Utility Week

UTILITY Week 2nd September 2016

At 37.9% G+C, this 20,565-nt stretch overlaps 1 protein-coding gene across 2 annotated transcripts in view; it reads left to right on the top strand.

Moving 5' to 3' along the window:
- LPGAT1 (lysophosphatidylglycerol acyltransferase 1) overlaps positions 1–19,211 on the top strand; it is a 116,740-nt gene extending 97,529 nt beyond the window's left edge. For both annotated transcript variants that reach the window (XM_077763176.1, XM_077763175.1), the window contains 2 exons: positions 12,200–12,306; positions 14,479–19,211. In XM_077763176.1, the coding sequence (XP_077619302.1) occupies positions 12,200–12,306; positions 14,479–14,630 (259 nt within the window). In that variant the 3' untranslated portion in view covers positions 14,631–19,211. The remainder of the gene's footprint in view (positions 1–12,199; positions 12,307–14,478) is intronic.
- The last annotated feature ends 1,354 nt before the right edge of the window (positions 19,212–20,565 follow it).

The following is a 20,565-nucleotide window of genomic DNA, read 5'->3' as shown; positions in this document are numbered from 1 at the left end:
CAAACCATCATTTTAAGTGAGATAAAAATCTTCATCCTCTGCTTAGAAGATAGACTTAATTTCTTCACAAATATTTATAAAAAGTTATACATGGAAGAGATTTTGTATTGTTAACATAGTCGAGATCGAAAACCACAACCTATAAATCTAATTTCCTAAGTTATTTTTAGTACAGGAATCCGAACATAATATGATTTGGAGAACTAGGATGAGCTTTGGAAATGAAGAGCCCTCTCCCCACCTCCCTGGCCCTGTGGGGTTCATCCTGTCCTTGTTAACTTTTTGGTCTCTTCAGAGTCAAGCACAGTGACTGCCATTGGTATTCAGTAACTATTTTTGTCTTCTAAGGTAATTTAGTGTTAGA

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Finance & Investment This week Grid liable for £18m Drax black start costs Conditions at Drax were predictable, so National Grid won't be able to recover 'unforeseen' costs National Grid will be liable to pay £17.7 million towards the cost of a black start contract signed with Drax, aer Ofgem denied its request to recover its costs in full. The system operator will be allowed to recoup the full cost of the contract it signed with SSE for its Fiddler's Ferry plant. National Grid said it was forced to take on the contracts following the announcements in February that SSE would probably close three of the four units at Fiddler's Ferry, and that Drax may mothball some of its coal-fired units. It then applied to Ofgem for an increase in its spend- ing target for balancing services under the "income adjusting event" process. The mechanism is designed to cover "unforeseen events beyond its control", and National Grid argued that both announcements were unforeseeable. However, Ofgem disagreed with respect to Drax on the basis that the company had made only a "statement of an intention to consider mothballing". It did not lead to a consultation, as it did in the case of Fiddler's Ferry. The regulator said the potential mothballing of units was also foreseeable as the "deterioration in market conditions for coal units" was well known. In particular, it noted the submission it received from National Grid in December for the black start mid- scheme review, which raised the possibility that Drax may not run its coal-fired units at all over the summer due to declining profitability. TG ENERGY Npower overhaul 'bearing fruit' RWE has said the restructuring of its British supply business Npower is "already bearing fruit" despite reporting a drop in profit in the first half of 2016. The group's Ebitda for the six months to June fell by 5.5 per cent on the same period last year to €3 billion (£2.6 billion). Oper- ating profit fell 7.2 per cent €1.9 billion and revenues declined by 3.8 per cent to €23.9 billion. RWE pinned the falls on "significant unexpected losses" from its trading business in the second quarter. This was offset by a strong performance from its conventional generation busi- ness, which "posted a significant rise in its operating result" due to its "ongoing efficiency- enhancement programme" and property sales. ENERGY Warm weather and customer numbers hit Eon's sales German energy giant Eon reported an 11 per cent drop in sales in the first half of 2016, from €22.78 billion (£19 billion) to €20.25 billion. The company said this was largely due to falling customer numbers and warmer weather in the UK. Sales in the UK declined by €849 million, largely because of falling customer numbers and a reduction in gas prices in Janu- ary 2016. Meanwhile, adjusted Ebit for the UK business increased to €291 million, owing to "lower costs associated with government-mandated energy- efficiency measures". Adjusted Ebit for the group fell by 6 per cent to €2 billion. ENERGY '£215bn investment needed by 2030' The UK needs an "eye-watering" investment of £215 billion in its energy infrastructure by 2030 in order to replace ageing assets and decarbonise the system, analysis by Barclays Research has found. As the country undergoes an "energy revolution", £95 billion needs to be spent on disruptive technologies such as renewables, battery storage and distributed generation. "With electricity security of supply already on a knife edge, the UK faces the obsolescence of approximately 40 per cent of its CCGT gas fleet by around 2020 and approximately 70 per cent of all reliable generation capacity by 2030," the report said. "Shoring up the UK's current tenuous electricity security of supply… will require an eye- watering level of investment over coming years," the report concluded. Drax: coal's decline is 'well known' UTILITY WEEK | 2ND - 8TH SEPTEMBER 2016 | 13 Welsh Water has announced plans to invest £21 million to improve drinking water supply in west Wales. With parts of the network nearing the end of its opera- tional life, the investment will see more than 174km of water mains in west Wales cleaned or replaced over the next two years. Some of the first areas to receive investments include Hermon, where £500,000-plus will be spent on upgrading the water network, while more than WATER Welsh Water unveils £21m investment programme for west Wales £600,000 will be invested in the drinking water network in Eglwyswrw. Around £650,000 will also be spent in the Pont- siân area in Ceredigion. The widespread investment in the area by the company will also involve replacing more than 5km of the drinking water trunk main in Llechryd and Cilgerran. Last November, Welsh Water experienced a burst on the network in Llechryd which le customers temporarily without water. To minimise the risk of such disruptions to supplies in the future, the company pledged £5 million to replace this strategic trunk main. This was in addition to the £16 million already planned on improving the resilience and quality of the water supply across the area. Welsh Water managing director of water services Ian Christie said: "With some parts of the water network laid over a century ago, the time has come for us to undertake some essen- tial work to cleanse the pipes or where needed replace whole sections. "We are committed to provid- ing customers with a first class supply and our work here, including the replacement of the Llechryd main aer the recent burst, reflects this. "We understand that a large refurbishment programme like this can cause disruption in the short-term, but the long-term benefits include reduced leaks, less interruptions and high qual- ity drinking water for all."

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